Nervous About Rough Seas On Your Cruise? Here's How To Prepare Yourself

Taking a cruise is one of the most popular ways to travel and enjoy scenic ocean views and skylines. Cruises allow travelers to see several destinations in one trip, offer competitive rates, and can be done from Africa's west coast to the vibrant blue waters of Southeast Asia all the way down to Antarctica. Perhaps, the greatest perk involves travelers contributing minimal work and planning. But above all, cruises are typically family-friendly, making them a great option for travelers of varying ages.

With all that being said, there's still the elephant in the ship — what happens when the vessel is struck with rough seas? From anti-nausea tactics to positioning yourself correctly on the craft, tried-and-true resolutions are available, and we'll share them with you. These are worth considering because rough waters are a damper to any cruise getaway, and it's challenging to enjoy a vacation when you're nauseous and nervous.

Before you depart

If it looks like the weather will not be favorable for your cruise, don't panic and rush to cancel your trip. A cruise operator will assess the risks; they will know to withdraw if it's too dangerous to go out into the waters. Instead, you can take a few pre-trip actions to best prepare yourself should you face some unfavorable water conditions.

First, get plenty of rest before departing. You'll also want to pack anti-nausea and motion-sickness medicine — Dramamine has been said to be a lifesaver for many passengers who embark on the dreaded Drake Passage. It is one of the world's roughest waterways thanks to the converging of the Atlantic, Pacific, and Arctic Oceans and the most common way to get to Antarctica. But before purchasing any medication for your multi-day cruise, it's important to consult with your healthcare provider.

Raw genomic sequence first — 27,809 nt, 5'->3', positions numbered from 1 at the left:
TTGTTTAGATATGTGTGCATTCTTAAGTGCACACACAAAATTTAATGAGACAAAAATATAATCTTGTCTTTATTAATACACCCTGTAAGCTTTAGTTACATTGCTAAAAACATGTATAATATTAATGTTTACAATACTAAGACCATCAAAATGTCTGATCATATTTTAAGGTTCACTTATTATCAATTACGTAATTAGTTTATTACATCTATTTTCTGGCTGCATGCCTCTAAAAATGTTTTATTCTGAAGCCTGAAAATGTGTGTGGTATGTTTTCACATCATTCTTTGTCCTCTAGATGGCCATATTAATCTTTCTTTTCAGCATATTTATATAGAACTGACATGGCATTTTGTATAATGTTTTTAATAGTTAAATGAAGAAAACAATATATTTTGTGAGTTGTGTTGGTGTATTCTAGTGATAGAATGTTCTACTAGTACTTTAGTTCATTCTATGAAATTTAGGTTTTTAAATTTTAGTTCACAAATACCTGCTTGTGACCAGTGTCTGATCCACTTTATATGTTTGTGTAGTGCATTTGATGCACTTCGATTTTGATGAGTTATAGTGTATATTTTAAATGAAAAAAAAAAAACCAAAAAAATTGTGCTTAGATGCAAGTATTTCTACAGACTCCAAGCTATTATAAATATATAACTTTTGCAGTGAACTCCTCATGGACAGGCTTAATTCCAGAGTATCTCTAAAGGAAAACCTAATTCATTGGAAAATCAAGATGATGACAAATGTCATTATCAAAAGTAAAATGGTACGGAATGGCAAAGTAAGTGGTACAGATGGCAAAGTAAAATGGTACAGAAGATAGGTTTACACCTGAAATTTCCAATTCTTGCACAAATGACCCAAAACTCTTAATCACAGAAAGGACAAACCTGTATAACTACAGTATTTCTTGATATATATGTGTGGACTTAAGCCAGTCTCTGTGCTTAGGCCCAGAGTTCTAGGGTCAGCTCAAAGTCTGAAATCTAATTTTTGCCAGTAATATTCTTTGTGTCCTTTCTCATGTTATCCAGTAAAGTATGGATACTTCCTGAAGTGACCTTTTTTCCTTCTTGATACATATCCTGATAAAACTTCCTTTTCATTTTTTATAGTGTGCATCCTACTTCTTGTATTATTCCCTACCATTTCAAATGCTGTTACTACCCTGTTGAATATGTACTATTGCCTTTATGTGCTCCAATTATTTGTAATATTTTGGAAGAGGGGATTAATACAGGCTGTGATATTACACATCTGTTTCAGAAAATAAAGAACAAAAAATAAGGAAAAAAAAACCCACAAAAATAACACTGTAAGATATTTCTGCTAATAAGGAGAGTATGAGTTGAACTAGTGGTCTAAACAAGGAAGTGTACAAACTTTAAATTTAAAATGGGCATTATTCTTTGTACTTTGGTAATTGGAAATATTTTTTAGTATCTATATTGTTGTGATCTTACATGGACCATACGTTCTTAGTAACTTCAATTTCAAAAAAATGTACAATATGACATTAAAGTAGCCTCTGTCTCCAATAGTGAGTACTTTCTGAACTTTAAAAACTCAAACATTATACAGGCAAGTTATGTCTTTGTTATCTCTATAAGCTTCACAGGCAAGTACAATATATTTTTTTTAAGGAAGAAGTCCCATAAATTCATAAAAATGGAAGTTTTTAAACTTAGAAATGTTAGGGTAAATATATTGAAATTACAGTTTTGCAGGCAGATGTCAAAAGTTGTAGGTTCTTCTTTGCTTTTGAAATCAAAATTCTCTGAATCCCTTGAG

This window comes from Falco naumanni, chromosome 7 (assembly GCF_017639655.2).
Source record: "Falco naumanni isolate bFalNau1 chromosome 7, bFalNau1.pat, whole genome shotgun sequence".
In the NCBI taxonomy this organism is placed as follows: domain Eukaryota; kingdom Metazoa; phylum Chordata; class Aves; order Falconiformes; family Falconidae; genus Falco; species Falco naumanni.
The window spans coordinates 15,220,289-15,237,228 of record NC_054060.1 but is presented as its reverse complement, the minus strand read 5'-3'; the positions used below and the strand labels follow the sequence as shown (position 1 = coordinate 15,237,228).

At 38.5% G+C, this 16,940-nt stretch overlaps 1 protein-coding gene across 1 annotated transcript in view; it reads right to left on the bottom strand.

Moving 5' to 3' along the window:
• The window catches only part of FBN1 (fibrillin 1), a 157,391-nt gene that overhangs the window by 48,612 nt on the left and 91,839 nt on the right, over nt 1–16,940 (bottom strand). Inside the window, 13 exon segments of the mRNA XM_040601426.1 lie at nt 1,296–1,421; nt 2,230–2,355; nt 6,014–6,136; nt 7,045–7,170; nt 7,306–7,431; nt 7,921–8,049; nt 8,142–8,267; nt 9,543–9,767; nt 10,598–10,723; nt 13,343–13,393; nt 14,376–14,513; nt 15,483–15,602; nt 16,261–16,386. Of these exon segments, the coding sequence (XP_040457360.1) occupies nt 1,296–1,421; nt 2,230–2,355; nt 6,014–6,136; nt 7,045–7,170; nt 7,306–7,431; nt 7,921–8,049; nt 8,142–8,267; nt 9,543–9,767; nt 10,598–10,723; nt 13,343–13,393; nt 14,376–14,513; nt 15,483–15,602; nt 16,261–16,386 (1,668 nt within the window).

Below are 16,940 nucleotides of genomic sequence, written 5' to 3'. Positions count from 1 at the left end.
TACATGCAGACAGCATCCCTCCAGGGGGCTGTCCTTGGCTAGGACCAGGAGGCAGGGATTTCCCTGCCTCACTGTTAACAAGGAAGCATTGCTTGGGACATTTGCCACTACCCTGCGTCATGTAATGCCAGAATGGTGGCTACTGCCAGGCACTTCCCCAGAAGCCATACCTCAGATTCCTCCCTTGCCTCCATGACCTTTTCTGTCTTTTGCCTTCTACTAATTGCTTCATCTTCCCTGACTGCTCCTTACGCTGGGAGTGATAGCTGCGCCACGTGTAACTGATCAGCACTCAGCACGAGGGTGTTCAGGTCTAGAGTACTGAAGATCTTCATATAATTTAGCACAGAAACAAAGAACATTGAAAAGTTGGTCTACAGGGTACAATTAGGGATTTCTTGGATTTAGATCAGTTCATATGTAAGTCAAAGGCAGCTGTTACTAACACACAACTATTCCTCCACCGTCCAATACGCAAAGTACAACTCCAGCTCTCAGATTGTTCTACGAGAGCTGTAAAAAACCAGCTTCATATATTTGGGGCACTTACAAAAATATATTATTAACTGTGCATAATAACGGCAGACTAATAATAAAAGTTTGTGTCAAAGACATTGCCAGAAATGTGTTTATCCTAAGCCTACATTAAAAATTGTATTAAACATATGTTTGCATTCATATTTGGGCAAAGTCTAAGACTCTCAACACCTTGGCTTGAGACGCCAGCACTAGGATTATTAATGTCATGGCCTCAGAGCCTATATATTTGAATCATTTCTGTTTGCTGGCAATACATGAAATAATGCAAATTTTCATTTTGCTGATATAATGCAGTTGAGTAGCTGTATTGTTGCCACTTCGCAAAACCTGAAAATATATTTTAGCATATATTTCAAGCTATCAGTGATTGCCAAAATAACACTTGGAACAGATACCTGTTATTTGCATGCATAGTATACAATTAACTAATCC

Wearing an acupressure wristband has also been known to positively affect seasickness. Without this small tool, one way to alleviate discomfort is by applying pressure to your wrist using your opposite thumb. You might also want to consider bringing ginger candies, as ginger is known to reduce nausea.

While on board

Even with all the precautions you can take before travel, you can still face discomfort onboard. One of the strongest factors to consider after departing, should the water get rough, is where you position yourself on the ship. The further in toward the center of the craft, the less likely you are to get sick. Avoid the edges of the vessel, as that's where the feeling of roughness will be strongest.

Drink plenty of water, avoid screens like phones and TV, and moderate your alcohol intake. While consuming anything on rough seas might be tough, hydration and a few bites of food can help with nausea. See if your cruise offers aromatherapy, as breathing in peppermint and lavender has been known to ease nausea and nerves.

Most importantly, listen to the captain's announcements and follow the crew's instructions. While staying calm in situations like this isn't easy, taking a few deep breaths and remembering to trust the staff and crew, trained professionals for this exact type of situation, can make handling them much easier. If the weather is unsafe, the captain will likely call to change your itinerary, so remember to be flexible and understand that your trip might be a little different than expected for safety purposes.